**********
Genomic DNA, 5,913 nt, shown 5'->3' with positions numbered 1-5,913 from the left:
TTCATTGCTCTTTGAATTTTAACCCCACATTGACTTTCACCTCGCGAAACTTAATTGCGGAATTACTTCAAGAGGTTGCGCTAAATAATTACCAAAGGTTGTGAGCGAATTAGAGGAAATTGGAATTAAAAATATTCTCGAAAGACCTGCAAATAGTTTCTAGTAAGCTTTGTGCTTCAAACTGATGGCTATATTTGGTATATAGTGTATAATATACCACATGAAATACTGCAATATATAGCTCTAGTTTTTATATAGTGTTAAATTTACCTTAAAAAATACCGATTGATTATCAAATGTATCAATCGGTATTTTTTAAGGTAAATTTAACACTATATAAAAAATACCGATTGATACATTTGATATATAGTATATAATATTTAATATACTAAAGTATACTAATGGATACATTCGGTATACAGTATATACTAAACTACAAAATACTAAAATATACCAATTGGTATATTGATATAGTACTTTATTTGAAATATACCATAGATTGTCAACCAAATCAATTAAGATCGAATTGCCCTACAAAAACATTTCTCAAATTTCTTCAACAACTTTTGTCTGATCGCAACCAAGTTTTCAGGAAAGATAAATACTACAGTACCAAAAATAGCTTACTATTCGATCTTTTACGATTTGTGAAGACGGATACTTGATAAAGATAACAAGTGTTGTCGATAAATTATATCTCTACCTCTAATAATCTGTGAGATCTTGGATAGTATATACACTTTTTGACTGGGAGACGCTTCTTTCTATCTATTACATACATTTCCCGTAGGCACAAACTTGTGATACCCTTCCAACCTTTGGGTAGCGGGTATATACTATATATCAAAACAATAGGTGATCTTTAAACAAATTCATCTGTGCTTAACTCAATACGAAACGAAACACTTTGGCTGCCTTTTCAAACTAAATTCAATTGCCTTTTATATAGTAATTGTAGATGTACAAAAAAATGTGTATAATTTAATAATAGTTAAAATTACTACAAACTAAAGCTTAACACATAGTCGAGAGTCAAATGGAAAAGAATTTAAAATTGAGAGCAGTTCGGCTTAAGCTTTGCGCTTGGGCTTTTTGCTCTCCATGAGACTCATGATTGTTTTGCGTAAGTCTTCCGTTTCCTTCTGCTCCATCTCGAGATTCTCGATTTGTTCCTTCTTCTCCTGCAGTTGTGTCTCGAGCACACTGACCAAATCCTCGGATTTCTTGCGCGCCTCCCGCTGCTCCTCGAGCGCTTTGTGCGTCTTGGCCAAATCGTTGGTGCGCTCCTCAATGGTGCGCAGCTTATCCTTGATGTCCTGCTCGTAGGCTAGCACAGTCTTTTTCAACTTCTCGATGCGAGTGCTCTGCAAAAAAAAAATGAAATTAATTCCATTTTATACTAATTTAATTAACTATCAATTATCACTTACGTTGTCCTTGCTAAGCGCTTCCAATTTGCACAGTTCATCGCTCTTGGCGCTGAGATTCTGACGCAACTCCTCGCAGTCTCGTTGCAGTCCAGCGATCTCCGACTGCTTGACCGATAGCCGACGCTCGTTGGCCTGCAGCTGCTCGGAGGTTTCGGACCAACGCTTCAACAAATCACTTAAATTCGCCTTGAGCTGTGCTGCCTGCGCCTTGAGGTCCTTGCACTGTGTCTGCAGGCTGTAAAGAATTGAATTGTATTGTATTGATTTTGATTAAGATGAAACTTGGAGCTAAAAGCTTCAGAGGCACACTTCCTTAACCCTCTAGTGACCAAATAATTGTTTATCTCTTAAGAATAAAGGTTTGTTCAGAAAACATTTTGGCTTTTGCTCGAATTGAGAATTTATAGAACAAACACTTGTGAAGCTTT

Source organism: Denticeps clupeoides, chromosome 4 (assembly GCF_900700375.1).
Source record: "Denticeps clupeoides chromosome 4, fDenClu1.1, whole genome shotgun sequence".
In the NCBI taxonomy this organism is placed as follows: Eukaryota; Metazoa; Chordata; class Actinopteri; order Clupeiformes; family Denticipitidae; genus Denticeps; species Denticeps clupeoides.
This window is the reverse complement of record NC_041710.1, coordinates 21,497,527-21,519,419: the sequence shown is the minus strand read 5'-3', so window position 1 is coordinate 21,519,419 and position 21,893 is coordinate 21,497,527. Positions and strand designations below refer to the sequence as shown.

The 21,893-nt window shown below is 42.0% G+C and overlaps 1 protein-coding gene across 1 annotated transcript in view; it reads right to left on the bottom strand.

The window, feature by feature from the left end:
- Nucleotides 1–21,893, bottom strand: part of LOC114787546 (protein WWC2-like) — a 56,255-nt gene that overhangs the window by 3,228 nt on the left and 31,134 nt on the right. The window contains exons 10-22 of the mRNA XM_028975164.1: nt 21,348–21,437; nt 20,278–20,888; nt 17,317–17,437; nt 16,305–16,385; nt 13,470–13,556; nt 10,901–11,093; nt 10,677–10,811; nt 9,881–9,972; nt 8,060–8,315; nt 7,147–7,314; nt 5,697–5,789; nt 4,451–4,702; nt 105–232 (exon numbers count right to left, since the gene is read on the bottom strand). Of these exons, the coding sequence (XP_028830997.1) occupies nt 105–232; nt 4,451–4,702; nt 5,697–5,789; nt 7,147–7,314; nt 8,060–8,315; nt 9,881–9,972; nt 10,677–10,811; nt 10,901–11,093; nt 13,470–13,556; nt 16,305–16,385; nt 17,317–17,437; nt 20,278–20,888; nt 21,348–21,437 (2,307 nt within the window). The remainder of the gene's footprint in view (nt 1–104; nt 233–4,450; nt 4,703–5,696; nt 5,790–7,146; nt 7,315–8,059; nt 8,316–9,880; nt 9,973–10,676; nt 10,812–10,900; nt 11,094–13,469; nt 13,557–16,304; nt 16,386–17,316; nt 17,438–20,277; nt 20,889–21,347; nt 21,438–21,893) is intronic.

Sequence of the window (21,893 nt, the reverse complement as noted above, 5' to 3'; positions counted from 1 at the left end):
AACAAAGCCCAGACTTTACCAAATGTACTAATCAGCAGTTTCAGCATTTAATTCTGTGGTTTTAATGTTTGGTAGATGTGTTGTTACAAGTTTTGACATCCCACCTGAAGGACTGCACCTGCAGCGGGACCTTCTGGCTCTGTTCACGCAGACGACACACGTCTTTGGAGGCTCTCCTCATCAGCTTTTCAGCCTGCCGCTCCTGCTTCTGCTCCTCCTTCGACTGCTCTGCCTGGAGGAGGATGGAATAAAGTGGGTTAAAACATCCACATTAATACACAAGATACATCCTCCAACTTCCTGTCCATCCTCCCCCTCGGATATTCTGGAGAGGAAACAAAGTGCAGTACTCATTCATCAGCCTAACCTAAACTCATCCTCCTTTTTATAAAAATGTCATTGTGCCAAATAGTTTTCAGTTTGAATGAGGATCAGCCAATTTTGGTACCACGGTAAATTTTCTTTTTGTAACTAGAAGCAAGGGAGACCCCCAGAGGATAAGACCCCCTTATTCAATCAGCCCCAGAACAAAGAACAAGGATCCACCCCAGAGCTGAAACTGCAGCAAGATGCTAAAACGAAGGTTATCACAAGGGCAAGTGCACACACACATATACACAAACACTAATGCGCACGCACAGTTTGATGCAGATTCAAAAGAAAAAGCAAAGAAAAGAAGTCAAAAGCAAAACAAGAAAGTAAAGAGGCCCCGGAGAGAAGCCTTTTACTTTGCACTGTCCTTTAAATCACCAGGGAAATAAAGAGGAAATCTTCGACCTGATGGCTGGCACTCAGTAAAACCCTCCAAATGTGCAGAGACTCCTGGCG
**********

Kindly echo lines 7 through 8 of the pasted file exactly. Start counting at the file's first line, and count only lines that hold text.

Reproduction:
The 21,893-nt window shown below is 42.0% G+C and overlaps 1 protein-coding gene across 1 annotated transcript in view; it reads right to left on the bottom strand.

The window, feature by feature from the left end: